Students receive around-the-world education in new program

Published in FSD Update

By 
Mallory Szczepanski, Digital Production Editor

In October, The Nutrition Group, the food management company based in Irwin, Pa., launched a new companywide food education program called Take Nutrition Global.

Foodservice employees teamed up with consumer science and language teachers to create a monthly cafeteria program where students are introduced to healthy foods and facts from around the world. The program’s goal is to introduce students to unique and ethnic foods, while also teaching where the food comes from.

“This [program] is a chance for foodservice directors to talk to students about what they like, what they don’t like and how willing they are to try new things,” says The Nutrition Group’s Michelle Marker, director of programs.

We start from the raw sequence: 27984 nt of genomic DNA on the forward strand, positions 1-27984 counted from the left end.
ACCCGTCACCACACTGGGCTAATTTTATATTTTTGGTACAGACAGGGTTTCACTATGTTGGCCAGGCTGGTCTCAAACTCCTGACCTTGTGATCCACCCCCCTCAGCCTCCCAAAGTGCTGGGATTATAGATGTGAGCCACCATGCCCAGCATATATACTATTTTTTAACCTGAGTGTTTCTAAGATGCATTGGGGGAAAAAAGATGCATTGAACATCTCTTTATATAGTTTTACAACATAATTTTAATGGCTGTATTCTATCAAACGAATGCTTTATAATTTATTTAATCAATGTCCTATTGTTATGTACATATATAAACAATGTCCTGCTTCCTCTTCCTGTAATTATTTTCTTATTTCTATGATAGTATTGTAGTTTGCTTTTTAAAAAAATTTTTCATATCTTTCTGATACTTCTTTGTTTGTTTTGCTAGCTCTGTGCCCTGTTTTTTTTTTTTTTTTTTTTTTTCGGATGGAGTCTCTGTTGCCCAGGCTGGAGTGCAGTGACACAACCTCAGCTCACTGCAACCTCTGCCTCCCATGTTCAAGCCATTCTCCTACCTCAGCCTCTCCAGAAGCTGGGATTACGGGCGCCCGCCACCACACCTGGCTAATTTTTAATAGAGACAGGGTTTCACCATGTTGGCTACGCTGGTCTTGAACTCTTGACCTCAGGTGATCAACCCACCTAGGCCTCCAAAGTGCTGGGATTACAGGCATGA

High school students have monthly taste testings of the program’s items. Any featured recipes the high school students like are added to the regular lunch menu.

To incorporate education into the program, an information table is set up in the cafeteria where students are given a handout with country facts, a map and recipes to take home.

“The students look forward to the handouts, and teachers are excited to participate in the program,” Marker says. “The students are curious and always asking what will be featured next month, even though we try to keep that a surprise.”

The program has even helped break the language barrier between foodservice staff and students and has helped connect the staff and school boards, which are made up of people who often don’t make it into the cafeterias to see the program in action. During each monthly school board meeting, foodservice directors present the Take Nutrition Global items to inform them on what the program will be featuring that month.

“Every school is different and every school has different students,” Marker says. “What works at one school doesn’t mean that it will work at another. This is a good way for our foodservice directors to test new items and weigh out what works and what doesn’t at each school.”